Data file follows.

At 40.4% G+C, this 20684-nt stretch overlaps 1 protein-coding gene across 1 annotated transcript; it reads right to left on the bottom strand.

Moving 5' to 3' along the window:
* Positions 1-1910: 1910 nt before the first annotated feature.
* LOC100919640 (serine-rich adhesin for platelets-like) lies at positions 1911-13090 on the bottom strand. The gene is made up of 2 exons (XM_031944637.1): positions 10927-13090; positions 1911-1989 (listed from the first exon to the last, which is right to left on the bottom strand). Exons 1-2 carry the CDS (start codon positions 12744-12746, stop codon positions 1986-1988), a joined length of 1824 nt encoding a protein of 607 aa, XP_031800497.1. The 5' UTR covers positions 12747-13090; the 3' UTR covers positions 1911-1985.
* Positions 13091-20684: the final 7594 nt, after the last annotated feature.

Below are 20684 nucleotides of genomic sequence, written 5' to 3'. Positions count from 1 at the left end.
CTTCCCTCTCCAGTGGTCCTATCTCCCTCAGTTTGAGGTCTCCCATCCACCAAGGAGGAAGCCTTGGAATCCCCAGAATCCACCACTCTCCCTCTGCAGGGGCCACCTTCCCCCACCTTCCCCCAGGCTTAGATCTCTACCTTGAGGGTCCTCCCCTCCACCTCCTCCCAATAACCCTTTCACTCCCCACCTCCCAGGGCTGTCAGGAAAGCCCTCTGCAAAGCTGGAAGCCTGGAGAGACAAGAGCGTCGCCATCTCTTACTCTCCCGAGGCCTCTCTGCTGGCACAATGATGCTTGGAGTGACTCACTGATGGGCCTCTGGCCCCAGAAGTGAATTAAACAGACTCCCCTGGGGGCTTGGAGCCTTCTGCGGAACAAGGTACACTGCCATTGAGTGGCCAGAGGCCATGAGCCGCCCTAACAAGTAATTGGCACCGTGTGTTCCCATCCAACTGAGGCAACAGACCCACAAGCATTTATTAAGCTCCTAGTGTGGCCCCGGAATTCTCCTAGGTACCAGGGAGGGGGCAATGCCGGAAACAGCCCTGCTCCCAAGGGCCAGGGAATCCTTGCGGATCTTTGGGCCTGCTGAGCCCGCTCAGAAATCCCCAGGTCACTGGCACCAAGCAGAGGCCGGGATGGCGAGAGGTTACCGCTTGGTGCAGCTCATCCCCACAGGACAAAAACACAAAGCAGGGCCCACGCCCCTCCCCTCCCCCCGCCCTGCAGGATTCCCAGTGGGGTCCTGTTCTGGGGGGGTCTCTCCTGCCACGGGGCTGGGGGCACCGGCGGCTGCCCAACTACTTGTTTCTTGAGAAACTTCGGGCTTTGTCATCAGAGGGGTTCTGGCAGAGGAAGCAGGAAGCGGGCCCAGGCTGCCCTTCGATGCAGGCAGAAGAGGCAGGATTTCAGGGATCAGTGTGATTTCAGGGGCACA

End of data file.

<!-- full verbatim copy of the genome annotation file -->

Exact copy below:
At 40.4% G+C, this 20684-nt stretch overlaps 1 protein-coding gene across 1 annotated transcript; it reads right to left on the bottom strand.

Moving 5' to 3' along the window:
* Positions 1-1910: 1910 nt before the first annotated feature.
* LOC100919640 (serine-rich adhesin for platelets-like) lies at positions 1911-13090 on the bottom strand. The gene is made up of 2 exons (XM_031944637.1): positions 10927-13090; positions 1911-1989 (listed from the first exon to the last, which is right to left on the bottom strand). Exons 1-2 carry the CDS (start codon positions 12744-12746, stop codon positions 1986-1988), a joined length of 1824 nt encoding a protein of 607 aa, XP_031800497.1. The 5' UTR covers positions 12747-13090; the 3' UTR covers positions 1911-1985.
* Positions 13091-20684: the final 7594 nt, after the last annotated feature.

Below are 20684 nucleotides of genomic sequence, written 5' to 3'. Positions count from 1 at the left end.
CTTCCCTCTCCAGTGGTCCTATCTCCCTCAGTTTGAGGTCTCCCATCCACCAAGGAGGAAGCCTTGGAATCCCCAGAATCCACCACTCTCCCTCTGCAGGGGCCACCTTCCCCCACCTTCCCCCAGGCTTAGATCTCTACCTTGAGGGTCCTCCCCTCCACCTCCTCCCAATAACCCTTTCACTCCCCACCTCCCAGGGCTGTCAGGAAAGCCCTCTGCAAAGCTGGAAGCCTGGAGAGACAAGAGCGTCGCCATCTCTTACTCTCCCGAGGCCTCTCTGCTGGCACAATGATGCTTGGAGTGACTCACTGATGGGCCTCTGGCCCCAGAAGTGAATTAAACAGACTCCCCTGGGGGCTTGGAGCCTTCTGCGGAACAAGGTACACTGCCATTGAGTGGCCAGAGGCCATGAGCCGCCCTAACAAGTAATTGGCACCGTGTGTTCCCATCCAACTGAGGCAACAGACCCACAAGCATTTATTAAGCTCCTAGTGTGGCCCCGGAATTCTCCTAGGTACCAGGGAGGGGGCAATGCCGGAAACAGCCCTGCTCCCAAGGGCCAGGGAATCCTTGCGGATCTTTGGGCCTGCTGAGCCCGCTCAGAAATCCCCAGGTCACTGGCACCAAGCAGAGGCCGGGATGGCGAGAGGTTACCGCTTGGTGCAGCTCATCCCCACAGGACAAAAACACAAAGCAGGGCCCACGCCCCTCCCCTCCCCCCGCCCTGCAGGATTCCCAGTGGGGTCCTGTTCTGGGGGGGTCTCTCCTGCCACGGGGCTGGGGGCACCGGCGGCTGCCCAACTACTTGTTTCTTGAGAAACTTCGGGCTTTGTCATCAGAGGGGTTCTGGCAGAGGAAGCAGGAAGCGGGCCCAGGCTGCCCTTCGATGCAGGCAGAAGAGGCAGGATTTCAGGGATCAGTGTGATTTCAGGGGCACA